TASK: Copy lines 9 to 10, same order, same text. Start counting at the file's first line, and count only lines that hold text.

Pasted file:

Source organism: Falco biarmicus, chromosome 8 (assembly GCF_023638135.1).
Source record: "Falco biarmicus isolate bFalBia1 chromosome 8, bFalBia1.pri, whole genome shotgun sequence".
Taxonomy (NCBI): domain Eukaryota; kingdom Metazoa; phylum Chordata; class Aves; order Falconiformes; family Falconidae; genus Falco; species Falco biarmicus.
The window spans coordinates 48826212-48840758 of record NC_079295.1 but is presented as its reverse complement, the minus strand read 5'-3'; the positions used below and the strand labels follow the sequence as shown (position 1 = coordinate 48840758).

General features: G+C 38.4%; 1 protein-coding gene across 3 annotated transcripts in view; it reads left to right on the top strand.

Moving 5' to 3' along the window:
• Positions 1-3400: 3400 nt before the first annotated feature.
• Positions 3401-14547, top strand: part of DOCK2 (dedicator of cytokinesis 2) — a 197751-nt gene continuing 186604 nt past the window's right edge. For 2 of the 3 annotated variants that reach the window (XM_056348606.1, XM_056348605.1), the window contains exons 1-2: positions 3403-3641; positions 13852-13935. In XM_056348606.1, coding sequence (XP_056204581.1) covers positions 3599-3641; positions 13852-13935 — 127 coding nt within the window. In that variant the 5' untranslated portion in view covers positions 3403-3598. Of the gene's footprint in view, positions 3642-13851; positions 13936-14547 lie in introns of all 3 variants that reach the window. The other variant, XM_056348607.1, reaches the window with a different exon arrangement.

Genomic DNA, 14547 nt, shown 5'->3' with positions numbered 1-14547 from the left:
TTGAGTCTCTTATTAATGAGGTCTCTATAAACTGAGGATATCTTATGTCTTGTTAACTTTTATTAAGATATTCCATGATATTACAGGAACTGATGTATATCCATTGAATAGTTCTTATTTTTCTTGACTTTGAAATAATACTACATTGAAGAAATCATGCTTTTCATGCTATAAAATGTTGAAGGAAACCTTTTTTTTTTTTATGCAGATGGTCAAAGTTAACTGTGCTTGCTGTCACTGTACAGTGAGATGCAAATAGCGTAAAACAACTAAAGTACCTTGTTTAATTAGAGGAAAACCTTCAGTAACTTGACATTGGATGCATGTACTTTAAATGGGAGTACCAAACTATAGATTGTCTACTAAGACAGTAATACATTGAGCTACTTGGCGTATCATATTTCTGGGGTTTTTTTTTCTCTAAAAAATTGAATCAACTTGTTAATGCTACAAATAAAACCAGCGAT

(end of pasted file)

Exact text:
Genomic DNA, 14547 nt, shown 5'->3' with positions numbered 1-14547 from the left:
TTGAGTCTCTTATTAATGAGGTCTCTATAAACTGAGGATATCTTATGTCTTGTTAACTTTTATTAAGATATTCCATGATATTACAGGAACTGATGTATATCCATTGAATAGTTCTTATTTTTCTTGACTTTGAAATAATACTACATTGAAGAAATCATGCTTTTCATGCTATAAAATGTTGAAGGAAACCTTTTTTTTTTTTATGCAGATGGTCAAAGTTAACTGTGCTTGCTGTCACTGTACAGTGAGATGCAAATAGCGTAAAACAACTAAAGTACCTTGTTTAATTAGAGGAAAACCTTCAGTAACTTGACATTGGATGCATGTACTTTAAATGGGAGTACCAAACTATAGATTGTCTACTAAGACAGTAATACATTGAGCTACTTGGCGTATCATATTTCTGGGGTTTTTTTTTCTCTAAAAAATTGAATCAACTTGTTAATGCTACAAATAAAACCAGCGAT